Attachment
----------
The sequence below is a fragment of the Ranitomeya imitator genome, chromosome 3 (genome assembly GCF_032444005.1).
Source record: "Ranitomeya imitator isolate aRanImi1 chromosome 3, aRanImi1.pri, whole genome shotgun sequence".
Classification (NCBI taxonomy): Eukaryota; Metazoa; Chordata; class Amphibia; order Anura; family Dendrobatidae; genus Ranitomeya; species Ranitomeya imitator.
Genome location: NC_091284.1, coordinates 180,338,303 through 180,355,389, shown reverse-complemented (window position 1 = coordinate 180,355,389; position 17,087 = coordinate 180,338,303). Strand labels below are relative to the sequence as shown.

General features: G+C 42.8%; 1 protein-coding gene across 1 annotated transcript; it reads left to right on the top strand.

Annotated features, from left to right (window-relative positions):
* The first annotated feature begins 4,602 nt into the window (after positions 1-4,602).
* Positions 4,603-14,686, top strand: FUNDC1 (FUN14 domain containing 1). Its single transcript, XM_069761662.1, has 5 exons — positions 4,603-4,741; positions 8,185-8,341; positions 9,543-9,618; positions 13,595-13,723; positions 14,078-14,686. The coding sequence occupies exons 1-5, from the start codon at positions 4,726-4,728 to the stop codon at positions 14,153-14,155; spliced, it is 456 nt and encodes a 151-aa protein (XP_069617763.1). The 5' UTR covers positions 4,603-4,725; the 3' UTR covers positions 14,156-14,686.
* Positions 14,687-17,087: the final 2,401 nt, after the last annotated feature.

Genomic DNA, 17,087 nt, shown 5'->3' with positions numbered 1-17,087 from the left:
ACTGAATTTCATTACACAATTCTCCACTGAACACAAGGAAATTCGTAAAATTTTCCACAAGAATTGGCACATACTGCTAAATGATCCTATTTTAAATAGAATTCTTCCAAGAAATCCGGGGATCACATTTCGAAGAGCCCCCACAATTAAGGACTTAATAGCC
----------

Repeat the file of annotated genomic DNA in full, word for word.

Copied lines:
The sequence below is a fragment of the Ranitomeya imitator genome, chromosome 3 (genome assembly GCF_032444005.1).
Source record: "Ranitomeya imitator isolate aRanImi1 chromosome 3, aRanImi1.pri, whole genome shotgun sequence".
Classification (NCBI taxonomy): Eukaryota; Metazoa; Chordata; class Amphibia; order Anura; family Dendrobatidae; genus Ranitomeya; species Ranitomeya imitator.
Genome location: NC_091284.1, coordinates 180,338,303 through 180,355,389, shown reverse-complemented (window position 1 = coordinate 180,355,389; position 17,087 = coordinate 180,338,303). Strand labels below are relative to the sequence as shown.

General features: G+C 42.8%; 1 protein-coding gene across 1 annotated transcript; it reads left to right on the top strand.

Annotated features, from left to right (window-relative positions):
* The first annotated feature begins 4,602 nt into the window (after positions 1-4,602).
* Positions 4,603-14,686, top strand: FUNDC1 (FUN14 domain containing 1). Its single transcript, XM_069761662.1, has 5 exons — positions 4,603-4,741; positions 8,185-8,341; positions 9,543-9,618; positions 13,595-13,723; positions 14,078-14,686. The coding sequence occupies exons 1-5, from the start codon at positions 4,726-4,728 to the stop codon at positions 14,153-14,155; spliced, it is 456 nt and encodes a 151-aa protein (XP_069617763.1). The 5' UTR covers positions 4,603-4,725; the 3' UTR covers positions 14,156-14,686.
* Positions 14,687-17,087: the final 2,401 nt, after the last annotated feature.

Genomic DNA, 17,087 nt, shown 5'->3' with positions numbered 1-17,087 from the left:
ACTGAATTTCATTACACAATTCTCCACTGAACACAAGGAAATTCGTAAAATTTTCCACAAGAATTGGCACATACTGCTAAATGATCCTATTTTAAATAGAATTCTTCCAAGAAATCCGGGGATCACATTTCGAAGAGCCCCCACAATTAAGGACTTAATAGCC